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Gold Aerogel Explained

One of the hallmarks of genuine gold is just how heavy it is. However, scientists at the Swiss Federal Institute of Technology in Zurich have completely flipped this concept by creating a formation of gold that makes it 1000 times lighter than bullion of equal volume.
These lightweight properties come from aerogel – a porous, ultralight material created by removing the liquid component from a gel (which could be made by a variety of chemicals) and replacing it with a gas. According to their research, the scientists created gold aerogel by heating milk proteins until they began to form ultra-fine fibers, which were then placed in a solution of gold salts. The fibers interlaced themselves into a basic structure, onto which the gold simultaneously crystallized to form a gel-like network of gilded fibers. The scientists then used supercritical drying with carbon dioxide to remove the liquid from the gel without damaging the fiber network.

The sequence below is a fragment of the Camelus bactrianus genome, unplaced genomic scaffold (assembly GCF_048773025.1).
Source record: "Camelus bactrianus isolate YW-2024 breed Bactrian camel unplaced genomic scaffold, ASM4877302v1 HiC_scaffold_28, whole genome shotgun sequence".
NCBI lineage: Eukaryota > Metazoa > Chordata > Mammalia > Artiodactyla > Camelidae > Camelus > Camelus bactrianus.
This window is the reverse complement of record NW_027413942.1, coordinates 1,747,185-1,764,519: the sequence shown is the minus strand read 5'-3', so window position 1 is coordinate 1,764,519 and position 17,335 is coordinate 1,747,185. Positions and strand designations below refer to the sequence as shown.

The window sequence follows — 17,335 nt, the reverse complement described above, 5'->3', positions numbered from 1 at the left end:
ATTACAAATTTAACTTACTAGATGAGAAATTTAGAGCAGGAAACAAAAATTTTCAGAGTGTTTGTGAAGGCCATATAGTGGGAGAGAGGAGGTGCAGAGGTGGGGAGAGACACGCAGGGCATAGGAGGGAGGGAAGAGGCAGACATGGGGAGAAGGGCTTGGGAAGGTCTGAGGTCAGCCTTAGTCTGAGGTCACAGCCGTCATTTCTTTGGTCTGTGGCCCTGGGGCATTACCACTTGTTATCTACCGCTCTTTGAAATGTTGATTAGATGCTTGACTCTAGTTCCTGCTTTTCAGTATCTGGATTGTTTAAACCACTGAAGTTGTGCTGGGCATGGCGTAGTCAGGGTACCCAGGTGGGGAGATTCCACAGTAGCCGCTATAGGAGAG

The result is a completely homogenous mixture of about 80% gold and 20% milk protein fibers (or, about 20kt gold). It looks solid to the naked eye, but because of its porous structure, gold aerogel is actually 98% air.

There are a few possible applications for this bizarre material. For instance, because gold aerogel is porous, it has a huge surface area – which could make it an extremely efficient catalyst.


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